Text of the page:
Breast Cancer and Prevention, the Fear of Screening and How to overcome it

When choosing a healthy living routine, the goal is to stay healthy and live long. However, alongside meals with light and fresh foods, simple exercises to keep fit without excessive physical exertion, and extra attention to hydration, we need to remember that there is also another routine at the heart of healthy living. That of diagnostic examinations, which it is right to undergo at a cadence suggested by the family doctor. And to participate without fear or dread in the routine of cancer screenings. 

Mammography screening: no fear because it saves lives

This is not the case for everyone, but there are many who flee checkups and examinations because of the enormous worry of “having something.” The main fear is that of discovering a malignant tumor; mammography, among the female population, is among the most feared exams along with Pap smears, ultrasound and CT scans. The invitation to come to a specialized center for national mammography screening, which is free of charge and every two years, is often left unheeded by those who are in the target range between 50 and 69 years old. The risk of this fear? For those who avoid the exams is to overlook serious, and less serious, symptoms to the point of making them more difficult to treat or even incurable. Dr. Anna Abate of San Gerardo in Monza, who works in the Breast Unit and specializes in mammography screening, explained it well to us in this interview:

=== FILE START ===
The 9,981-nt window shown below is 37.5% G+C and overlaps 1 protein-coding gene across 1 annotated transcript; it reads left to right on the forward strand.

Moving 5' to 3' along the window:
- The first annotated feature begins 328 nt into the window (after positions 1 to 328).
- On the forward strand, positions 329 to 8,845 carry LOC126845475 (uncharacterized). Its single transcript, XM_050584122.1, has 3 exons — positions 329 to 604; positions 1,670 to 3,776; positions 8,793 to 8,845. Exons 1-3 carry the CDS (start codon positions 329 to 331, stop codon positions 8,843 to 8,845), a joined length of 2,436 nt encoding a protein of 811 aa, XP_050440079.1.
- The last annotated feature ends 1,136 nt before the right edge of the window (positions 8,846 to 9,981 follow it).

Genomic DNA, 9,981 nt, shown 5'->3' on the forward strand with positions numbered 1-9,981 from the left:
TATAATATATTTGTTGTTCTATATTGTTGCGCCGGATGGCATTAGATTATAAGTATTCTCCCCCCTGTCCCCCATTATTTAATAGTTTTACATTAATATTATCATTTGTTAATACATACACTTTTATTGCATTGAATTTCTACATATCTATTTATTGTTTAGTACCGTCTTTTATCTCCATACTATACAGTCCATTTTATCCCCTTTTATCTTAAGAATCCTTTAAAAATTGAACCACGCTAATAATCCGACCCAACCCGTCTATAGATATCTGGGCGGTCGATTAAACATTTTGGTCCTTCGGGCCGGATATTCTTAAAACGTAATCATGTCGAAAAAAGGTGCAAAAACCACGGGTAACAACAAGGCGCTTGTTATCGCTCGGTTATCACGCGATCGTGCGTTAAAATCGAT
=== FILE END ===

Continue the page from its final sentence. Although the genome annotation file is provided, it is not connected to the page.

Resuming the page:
“Unfortunately, most women, do not have a clear understanding of the value and purpose of screening […] a valuable modality of diagnosis because it allows detection of lesions that are not yet clinically detectable. Most women still do not understand that the possible presence of a lesion that is not clinically palpable ensures the possibility of early intervention. […] But prevention must be done in another spirit: not as a condemnation but as an opportunity to detect lesions that are still very small with a low surgical, therapeutic, and therefore psychological impact and a better prognosis.”

Mammography: don’t be influenced by environment and experience

Why does fear block so many women and how do we overcome it? The first piece of advice is to start with a necessary distinction: fear dwells in our minds, while danger is present and concrete in reality. The fear of the results of cancer screening, such as mammography, is in the head, but the danger of cancer is well present with its burden of complexity and treatment. In fact, breast cancer continues to be the most frequently diagnosed cancer in women. But thanks to screening and increased awareness, it’s possible to dignosticate it at an early stage.